As delegates stack up, Romney has an eye on November
On the heels of decisive primary victories in Wisconsin, Maryland and Washington, D.C., Tuesday night, Republican presidential candidate Mitt Romney inched ever closer to closing out his GOP competitors in the race to the nomination.
With 19 nominating victories under his belt, CBS News estimates that he now has more than the half of the necessary delegates on his scorecard, and the former Massachusetts governor increasingly appears poised to take on President Obama in the 2012 election.
In remarks after the polls closed on Tuesday night, all signs suggested that the candidate is already gearing up for that battle.
Addressing rowdy supporters in Milwaukee, Wisconsin, Romney made scant mention of his Republican primary competitors, focusing his criticism instead on President Obama, whom he cast as a leader too accustomed to "flying around on Air Force One" to be in touch with the American people.
"Under this president's watch, more Americans have lost their jobs than during any other period since the Depression. Millions have lost their homes, a record number of Americans are now living in poverty," Romney said. "It's enough to make you think that years of flying around on Air Force One, surrounded by an adoring staff of true believers telling you that you're great and you're doing a great job, it's enough to make you think that you might become a little out of touch."
Romney's criticism is strikingly similar to comments Vice President Joe Biden made about the former Massachusetts governor last week. In an interview on CBS' "Face the Nation," Biden questioned Romney's ability to "understand" the struggle of the middle class. "Governor Romney's a little out of touch," Biden told anchor Bob Schieffer.
In his remarks Tuesday night, Romney went on to lay out the "different visions" between himself and Mr. Obama -- a product, he said, of differences in "the values we have."
"The different visions we have, I think, are a product of the different lives we've led, the life experiences, the values we have," he said. Romney proceeded to describe his year on the campaign trail, traveling "from student unions to kitchen tables, from factory break rooms to boardrooms."
"I've heard frustration and anger but rarely hopelessness," he added. "A lot of Americans have given up on the president but they haven't thought about giving up. Not on themselves. Not on each other. And not on America."
Romney's comments aren't the only sign that his campaign is looking ahead to November.
The candidate has in recent days made tweaks to his campaign stump speech, critiquing Mr. Obama's handling of the economy rather than addressing his Republican rivals, and targeting the president's record on poverty, unemployment and the housing market. On the sidelines, his campaign is working on developing a long-term strategy for delegate management, delineating each state's allocation process in attempts to both hold on to the delegates it has accumulated and potentially poach some from other Republican candidates as well.
Meanwhile, Romney is slated to begin joint fundraising efforts with the Republican National Committee this week, enabling donors to contribute as much as $75,000 a person rather than $2,500 -- which is the highest amount a single person can give directly to a presidential primary campaign. The move is a sign that the Republican establishment is not only rallying behind Romney, but aggressively looking toward a general election fight that is sure to be costly no matter the nominee.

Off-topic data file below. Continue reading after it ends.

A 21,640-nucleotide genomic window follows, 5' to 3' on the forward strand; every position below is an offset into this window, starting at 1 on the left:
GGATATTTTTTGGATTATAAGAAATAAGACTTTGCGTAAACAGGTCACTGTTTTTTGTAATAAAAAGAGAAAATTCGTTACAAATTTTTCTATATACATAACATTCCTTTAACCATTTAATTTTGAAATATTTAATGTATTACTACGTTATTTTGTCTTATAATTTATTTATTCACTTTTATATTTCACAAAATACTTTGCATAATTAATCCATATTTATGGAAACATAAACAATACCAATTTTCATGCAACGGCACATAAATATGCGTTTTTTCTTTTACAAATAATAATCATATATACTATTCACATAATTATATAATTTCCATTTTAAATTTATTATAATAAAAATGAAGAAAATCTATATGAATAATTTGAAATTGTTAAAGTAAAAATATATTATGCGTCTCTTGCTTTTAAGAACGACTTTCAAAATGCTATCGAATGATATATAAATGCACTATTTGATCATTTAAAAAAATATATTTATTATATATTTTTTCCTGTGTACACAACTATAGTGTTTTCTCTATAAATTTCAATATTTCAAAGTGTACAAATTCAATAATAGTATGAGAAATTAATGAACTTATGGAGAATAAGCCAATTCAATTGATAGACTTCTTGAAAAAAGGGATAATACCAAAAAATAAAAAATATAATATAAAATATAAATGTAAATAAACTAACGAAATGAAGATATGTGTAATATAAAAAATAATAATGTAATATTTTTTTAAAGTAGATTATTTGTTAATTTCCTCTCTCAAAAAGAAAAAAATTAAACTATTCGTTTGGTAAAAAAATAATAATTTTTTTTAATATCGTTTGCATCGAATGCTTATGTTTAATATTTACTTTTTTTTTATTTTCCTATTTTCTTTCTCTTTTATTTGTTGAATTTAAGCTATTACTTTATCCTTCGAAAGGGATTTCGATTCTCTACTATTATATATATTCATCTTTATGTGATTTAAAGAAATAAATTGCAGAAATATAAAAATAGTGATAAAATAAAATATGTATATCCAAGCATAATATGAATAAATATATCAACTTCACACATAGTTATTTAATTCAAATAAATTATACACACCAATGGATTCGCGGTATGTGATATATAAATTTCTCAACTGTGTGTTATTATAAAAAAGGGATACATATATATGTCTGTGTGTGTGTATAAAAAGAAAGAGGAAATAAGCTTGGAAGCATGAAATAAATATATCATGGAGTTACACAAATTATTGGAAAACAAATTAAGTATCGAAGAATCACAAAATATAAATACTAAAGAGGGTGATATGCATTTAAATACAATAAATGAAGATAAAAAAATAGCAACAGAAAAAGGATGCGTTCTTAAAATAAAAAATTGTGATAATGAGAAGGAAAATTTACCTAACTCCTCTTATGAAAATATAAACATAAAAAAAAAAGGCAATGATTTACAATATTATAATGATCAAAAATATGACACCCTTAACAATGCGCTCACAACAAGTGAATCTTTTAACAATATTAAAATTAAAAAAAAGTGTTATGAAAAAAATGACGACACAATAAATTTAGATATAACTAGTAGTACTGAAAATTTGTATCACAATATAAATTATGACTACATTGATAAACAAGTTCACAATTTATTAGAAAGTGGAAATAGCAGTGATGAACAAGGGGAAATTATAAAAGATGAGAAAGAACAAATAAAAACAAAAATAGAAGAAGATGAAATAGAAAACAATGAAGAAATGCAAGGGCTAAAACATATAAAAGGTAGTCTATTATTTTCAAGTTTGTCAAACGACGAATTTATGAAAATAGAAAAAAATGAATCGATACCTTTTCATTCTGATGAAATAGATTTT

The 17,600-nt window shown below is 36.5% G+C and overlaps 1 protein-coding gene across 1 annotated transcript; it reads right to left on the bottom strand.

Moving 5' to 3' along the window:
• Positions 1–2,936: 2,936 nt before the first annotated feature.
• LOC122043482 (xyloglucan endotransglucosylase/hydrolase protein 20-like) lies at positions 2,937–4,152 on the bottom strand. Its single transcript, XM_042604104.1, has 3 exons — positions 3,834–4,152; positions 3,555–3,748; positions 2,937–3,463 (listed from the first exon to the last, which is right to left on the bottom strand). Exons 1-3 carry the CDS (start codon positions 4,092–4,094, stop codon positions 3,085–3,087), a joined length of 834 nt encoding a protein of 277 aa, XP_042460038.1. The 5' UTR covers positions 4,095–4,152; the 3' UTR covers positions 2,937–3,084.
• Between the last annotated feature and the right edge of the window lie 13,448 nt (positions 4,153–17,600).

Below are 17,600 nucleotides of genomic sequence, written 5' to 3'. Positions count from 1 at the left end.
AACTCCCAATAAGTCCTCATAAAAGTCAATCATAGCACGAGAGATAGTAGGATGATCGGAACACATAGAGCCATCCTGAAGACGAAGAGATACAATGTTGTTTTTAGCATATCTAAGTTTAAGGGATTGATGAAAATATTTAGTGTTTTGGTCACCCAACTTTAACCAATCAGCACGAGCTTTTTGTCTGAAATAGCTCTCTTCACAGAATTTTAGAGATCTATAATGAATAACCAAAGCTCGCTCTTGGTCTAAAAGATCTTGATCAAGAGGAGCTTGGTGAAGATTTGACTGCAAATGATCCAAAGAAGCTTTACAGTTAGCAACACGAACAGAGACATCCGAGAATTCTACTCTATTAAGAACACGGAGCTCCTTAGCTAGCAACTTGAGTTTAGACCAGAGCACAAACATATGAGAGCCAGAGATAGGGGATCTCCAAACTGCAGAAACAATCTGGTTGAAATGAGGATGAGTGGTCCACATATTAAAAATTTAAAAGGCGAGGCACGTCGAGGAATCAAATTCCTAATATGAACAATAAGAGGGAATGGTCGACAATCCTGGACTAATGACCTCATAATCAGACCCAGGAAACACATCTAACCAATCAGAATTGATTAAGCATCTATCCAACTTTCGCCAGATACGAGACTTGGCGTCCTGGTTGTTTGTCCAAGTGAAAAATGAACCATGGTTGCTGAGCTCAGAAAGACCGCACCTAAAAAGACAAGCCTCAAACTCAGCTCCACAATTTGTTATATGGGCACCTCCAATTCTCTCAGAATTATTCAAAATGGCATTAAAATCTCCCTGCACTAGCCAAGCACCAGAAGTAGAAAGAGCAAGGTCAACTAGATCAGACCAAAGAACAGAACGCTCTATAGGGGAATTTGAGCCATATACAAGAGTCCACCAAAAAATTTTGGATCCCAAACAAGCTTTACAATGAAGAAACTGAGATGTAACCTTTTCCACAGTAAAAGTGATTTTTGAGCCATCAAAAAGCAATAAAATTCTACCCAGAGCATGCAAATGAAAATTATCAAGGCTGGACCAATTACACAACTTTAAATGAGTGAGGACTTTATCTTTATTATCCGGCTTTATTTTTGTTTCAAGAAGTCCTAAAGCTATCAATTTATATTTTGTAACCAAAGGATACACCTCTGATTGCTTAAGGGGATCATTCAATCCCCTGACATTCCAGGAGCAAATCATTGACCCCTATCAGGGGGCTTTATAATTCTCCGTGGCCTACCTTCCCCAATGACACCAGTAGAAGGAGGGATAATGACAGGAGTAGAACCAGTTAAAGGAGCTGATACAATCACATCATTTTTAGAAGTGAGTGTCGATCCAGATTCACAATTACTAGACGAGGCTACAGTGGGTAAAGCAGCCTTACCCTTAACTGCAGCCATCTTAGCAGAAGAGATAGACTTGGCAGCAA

The Romney campaign also confirmed that it will start to raise money this week for the general election rather than devoting all efforts toward the primary contest.
Still, Republican strategist Trey Hardin argues that the candidate can't afford turn his gaze exclusively toward the general election just yet.
"Romney still has to straddle both contests right now, because even though he is going to be the nominee, that fight is not over yet - and it cannot be neglected," Hardin says. "Just because he's going to get the nomination doesn't mean he's going to get the support of all the conservatives. He still has a lot of work to do to get them to work for him in the fall. I don't think that a big win tonight changes the focus his campaign has to have on the base."
Romney, Hardin says, can't afford to make anything but a "subtle and gradual" shift toward the general election until Rick Santorum and Newt Gingrich drop out of the race, which would open the door for all conservatives to move their support to Romney.
"This has been a unique nominating fight," Hardin said. "Santorum and Gingrich - and Santorum for sure - are going to keep the conversation going among conservatives as long as they stay in it." And each of them say they are going to stay in until Romney emerges as the decisive nominee.
A prolonged primary battle can certainly have negative impacts - it creates significant fundraising hurdles and forces a candidate to face sustained negative campaigning from members of his or her own party - but Hardin points to a possible upside for Romney.
"I do believe that this drawn out process does have a silver lining for Romney," he said. "If Romney had sewn up this election three months ago, I think that you would have seen a lot of conservatives just check out and go home never to be heard from again."
"This keeps them engaged," he continued. "The closer they get to November, the more that they're vying for that bigger prize."
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